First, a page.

Where there is muck, there is plentiful brass
BY MICHAEL ORIEDO
A stony terrain and closely packed shanties welcome one to Mathare. As one navigates through tiny pathways in the expansive informal settlement, the thought of residents engaging in any kind of farming for their subsistence is remote.
A group of youths in the area, however, have defied odds to engage in farming on the banks of the polluted Nairobi River.
The group is growing crops using terrace farming, a method that helps in prevention of soil erosion and conservation of the river. Terraces constructed for farming along the Nairobi River. [PHOTOS: MICHAEL ORIEDO/STANDAD]
Terraces constructed for farming along the Nairobi River. [PHOTOS: MICHAEL ORIEDO/STANDAD]
In a plot measuring about 12 by 9 metres, the group grows a variety of vegetables on terraces, which help curb soil erosion and the collapse of the riverbanks.
"Without terraces, we would not have grown these crops. Rain water would have washed them away into the river if we farmed on the slopes," says Paul Iguru, the chairperson of Mathare Bondeni Group.
The small garden is now a model in the slum. "Several groups come here to learn how we plant our crops so that they can replicate the idea in other areas," he says.
Terrace farming involves growing crops on a series of narrow strips of ground constructed on a slope that would otherwise be too steep for cultivation.
The group started by making concrete terraces on a portion of the riverbank.
"We identified a plot that we thought would be suitable for making of the terraces. We choose an area affected most by erosion because one of our aims was to save the riverbank," Iguru explains.
With the support of an Italian organisation, Cooperation International (Coopi), the group then ferried construction material to the site.
"We thereafter dug foundations and build walls across the slope, starting from down, then moved up. Each wall was two metres apart," explains Iguru.
His colleague, Bongo Oduor, says it took them two weeks to construct six walls cross the slope.
While the hard task was over, Oduor says the garden was far from complete.
"The next thing was to fill the terraces with good soil that can support farming. It was a challenge for us since we could not use the soil in the area because it is contaminated with waste and other toxic substances," he says.
The youths, with the help of Coopi ferried soil from Karura Forest.
Tonnes of soil
"We went to the forest and talked to authorities who agreed to sell to us good soil for farming," says Claudio Torres, an architect working with Coopi.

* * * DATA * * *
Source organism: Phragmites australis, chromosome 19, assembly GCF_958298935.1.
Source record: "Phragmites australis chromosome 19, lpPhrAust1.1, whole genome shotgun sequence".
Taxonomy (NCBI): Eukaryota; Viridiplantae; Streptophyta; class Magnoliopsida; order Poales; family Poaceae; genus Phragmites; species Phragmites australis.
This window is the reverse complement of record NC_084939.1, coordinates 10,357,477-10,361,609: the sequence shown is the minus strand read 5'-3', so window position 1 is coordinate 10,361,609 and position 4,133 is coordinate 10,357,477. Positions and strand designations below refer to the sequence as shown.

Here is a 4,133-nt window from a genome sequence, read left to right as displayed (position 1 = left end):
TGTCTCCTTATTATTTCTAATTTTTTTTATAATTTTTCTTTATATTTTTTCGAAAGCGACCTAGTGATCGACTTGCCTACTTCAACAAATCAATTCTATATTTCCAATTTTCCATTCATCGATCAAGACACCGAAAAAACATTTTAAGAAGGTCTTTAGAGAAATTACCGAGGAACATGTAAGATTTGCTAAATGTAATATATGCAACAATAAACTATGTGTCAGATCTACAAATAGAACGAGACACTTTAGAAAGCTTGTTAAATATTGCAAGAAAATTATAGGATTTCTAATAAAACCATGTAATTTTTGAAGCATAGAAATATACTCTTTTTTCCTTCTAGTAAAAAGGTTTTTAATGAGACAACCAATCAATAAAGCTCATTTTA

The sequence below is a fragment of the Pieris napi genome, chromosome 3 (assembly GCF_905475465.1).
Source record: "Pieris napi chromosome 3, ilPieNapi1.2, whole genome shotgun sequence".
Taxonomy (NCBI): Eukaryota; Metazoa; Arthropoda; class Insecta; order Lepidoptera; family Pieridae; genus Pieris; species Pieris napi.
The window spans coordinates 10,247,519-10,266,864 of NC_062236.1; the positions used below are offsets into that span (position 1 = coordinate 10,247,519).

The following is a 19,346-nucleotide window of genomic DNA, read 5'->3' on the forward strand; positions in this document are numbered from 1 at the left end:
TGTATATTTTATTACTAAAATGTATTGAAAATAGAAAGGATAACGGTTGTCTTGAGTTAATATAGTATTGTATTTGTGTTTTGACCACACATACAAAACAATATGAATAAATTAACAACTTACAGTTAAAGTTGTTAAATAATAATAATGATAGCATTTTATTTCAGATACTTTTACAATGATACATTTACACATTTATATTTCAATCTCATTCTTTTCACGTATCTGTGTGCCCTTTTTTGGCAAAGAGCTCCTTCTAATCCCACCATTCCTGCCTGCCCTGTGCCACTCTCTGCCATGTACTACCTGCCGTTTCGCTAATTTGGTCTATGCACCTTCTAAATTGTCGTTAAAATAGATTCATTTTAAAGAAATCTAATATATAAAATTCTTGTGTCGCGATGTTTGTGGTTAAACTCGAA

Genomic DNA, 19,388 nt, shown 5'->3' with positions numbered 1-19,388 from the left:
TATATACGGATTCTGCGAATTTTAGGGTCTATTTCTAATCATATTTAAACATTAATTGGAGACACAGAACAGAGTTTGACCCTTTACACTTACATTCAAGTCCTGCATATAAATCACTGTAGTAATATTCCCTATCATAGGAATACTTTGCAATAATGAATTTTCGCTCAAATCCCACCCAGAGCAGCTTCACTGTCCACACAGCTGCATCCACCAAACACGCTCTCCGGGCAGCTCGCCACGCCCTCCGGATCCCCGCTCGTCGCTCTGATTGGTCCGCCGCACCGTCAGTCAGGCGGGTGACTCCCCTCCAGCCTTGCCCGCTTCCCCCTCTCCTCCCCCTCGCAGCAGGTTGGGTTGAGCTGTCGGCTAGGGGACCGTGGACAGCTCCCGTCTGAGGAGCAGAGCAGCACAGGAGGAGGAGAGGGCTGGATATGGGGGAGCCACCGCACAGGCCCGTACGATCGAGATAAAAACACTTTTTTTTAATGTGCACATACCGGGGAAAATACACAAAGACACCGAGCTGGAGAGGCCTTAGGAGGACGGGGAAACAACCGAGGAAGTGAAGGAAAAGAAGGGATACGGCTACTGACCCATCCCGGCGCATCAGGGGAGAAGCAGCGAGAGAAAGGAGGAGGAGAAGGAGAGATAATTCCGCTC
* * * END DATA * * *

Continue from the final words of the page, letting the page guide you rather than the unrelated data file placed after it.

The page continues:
"We ferried 60 tonnes of soil which we mixed with manure and spread in the terraces. Then we fenced the plot to keep off animals," he adds.
After ensuring their garden is good for cultivation, the group of 27 members, both male and female, then learned farm management skills.
"The lessons were to make the project sustainable and enable the youth be better farmers. We taught them pest control mechanisms, how to weed, protect the soil and intercropping practices,’’ Torres says.
The youths then planted tomato, sukuma wiki (kales), spinach, and onion seeds at a seedbed they made on the garden.
"We transferred the plants from the seedbed after two weeks and intercropped them in the terraces," says Iguru.
According to Iguru, mixing the crops helps in maximising the use of the garden and controlling pests.
"Onions helps to control pests. They have a strong smell which repels aphids and moths, ensuring that the vegetables are pest free," he explains.
Iguru says the garden provides them with vegetables for their families and helps in rehabilitating the section of the river.
"When I want vegetables, I come and harvest at the shamba," says 30-year-old John Kamau, who is also the group’s garden leader.
His work is to guide other members on how to harvest the crops. "Each member who wants to harvest the crops comes through me. This is to prevent over-harvesting. The crops are now six months old,’’ says Kamau.
Torres says that while the farming method helps curb soil erosion along Nairobi River, it is one way of increasing food sufficiency and utilising unproductive land in urban areas.
"The idea has helped in preventing soil erosion and acts as a source of income for the vulnerable youth," he says.
Most members of the group, according to Iguru, were engaged in illegal brewing of changaa in the area.
"Many of us were employed as brewers. We would do the work and get paid," he says. "This farming project, together with others we do have helped us to stay away from illegal activities. At least we are assured of food at the end of the day," he says.
The City Council of Nairobi approved the project, identifying it as one of the ways to rehabilitate Nairobi River.
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